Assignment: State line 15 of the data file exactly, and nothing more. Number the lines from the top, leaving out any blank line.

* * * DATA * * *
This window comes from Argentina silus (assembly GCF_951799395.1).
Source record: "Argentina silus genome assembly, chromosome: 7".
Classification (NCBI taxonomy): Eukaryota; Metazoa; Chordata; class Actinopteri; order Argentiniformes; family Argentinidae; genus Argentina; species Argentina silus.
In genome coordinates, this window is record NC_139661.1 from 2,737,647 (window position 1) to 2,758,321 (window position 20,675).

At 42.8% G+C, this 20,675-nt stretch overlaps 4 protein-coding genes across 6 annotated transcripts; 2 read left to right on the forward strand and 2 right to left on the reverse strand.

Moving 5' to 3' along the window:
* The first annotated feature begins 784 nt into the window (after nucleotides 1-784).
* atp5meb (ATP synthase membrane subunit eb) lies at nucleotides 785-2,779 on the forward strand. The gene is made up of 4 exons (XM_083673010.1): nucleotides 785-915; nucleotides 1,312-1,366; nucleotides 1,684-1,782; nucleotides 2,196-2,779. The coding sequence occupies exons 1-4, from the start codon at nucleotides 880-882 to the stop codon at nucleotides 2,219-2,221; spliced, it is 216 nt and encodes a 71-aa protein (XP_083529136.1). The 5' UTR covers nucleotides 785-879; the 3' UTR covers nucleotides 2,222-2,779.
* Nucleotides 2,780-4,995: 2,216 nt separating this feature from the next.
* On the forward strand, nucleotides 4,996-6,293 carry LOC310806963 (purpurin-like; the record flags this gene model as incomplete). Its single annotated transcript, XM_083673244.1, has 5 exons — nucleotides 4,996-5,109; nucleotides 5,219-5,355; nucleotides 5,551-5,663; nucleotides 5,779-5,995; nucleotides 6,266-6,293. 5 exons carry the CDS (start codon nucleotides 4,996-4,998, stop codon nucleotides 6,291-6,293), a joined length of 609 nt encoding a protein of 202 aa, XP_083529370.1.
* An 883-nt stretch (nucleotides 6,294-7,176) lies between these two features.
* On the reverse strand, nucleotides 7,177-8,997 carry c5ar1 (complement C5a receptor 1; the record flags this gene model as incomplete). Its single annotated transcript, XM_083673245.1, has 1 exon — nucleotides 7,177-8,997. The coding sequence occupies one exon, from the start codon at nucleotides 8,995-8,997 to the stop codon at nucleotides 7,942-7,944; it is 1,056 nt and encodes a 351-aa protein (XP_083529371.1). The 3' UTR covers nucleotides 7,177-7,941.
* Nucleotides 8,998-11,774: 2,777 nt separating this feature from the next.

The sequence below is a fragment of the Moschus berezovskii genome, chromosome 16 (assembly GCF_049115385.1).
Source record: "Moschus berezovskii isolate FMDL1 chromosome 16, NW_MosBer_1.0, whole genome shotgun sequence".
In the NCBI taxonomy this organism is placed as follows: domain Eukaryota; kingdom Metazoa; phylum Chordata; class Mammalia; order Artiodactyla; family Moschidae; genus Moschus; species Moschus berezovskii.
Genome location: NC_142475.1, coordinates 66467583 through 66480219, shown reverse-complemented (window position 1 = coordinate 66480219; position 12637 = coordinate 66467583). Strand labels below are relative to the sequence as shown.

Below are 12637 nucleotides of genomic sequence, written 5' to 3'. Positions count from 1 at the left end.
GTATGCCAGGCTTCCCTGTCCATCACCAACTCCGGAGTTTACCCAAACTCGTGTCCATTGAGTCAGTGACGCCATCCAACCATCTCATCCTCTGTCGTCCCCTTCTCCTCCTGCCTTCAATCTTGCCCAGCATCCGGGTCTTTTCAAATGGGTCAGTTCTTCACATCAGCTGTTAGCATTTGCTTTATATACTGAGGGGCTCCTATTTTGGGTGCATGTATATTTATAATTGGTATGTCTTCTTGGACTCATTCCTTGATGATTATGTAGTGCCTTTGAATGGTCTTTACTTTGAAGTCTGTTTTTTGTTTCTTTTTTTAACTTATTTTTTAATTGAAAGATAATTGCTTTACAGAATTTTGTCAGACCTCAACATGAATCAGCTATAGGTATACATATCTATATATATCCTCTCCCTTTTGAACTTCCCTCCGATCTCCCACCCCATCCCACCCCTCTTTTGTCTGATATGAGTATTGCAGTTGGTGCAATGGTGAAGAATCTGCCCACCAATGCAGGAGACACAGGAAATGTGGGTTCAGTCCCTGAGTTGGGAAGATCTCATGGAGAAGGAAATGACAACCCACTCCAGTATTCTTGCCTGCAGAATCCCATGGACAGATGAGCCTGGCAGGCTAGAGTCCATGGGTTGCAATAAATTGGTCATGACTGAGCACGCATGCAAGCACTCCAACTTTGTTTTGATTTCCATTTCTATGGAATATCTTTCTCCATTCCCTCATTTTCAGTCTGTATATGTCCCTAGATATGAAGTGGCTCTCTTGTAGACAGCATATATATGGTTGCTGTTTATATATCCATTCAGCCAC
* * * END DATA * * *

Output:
Source record: "Moschus berezovskii isolate FMDL1 chromosome 16, NW_MosBer_1.0, whole genome shotgun sequence".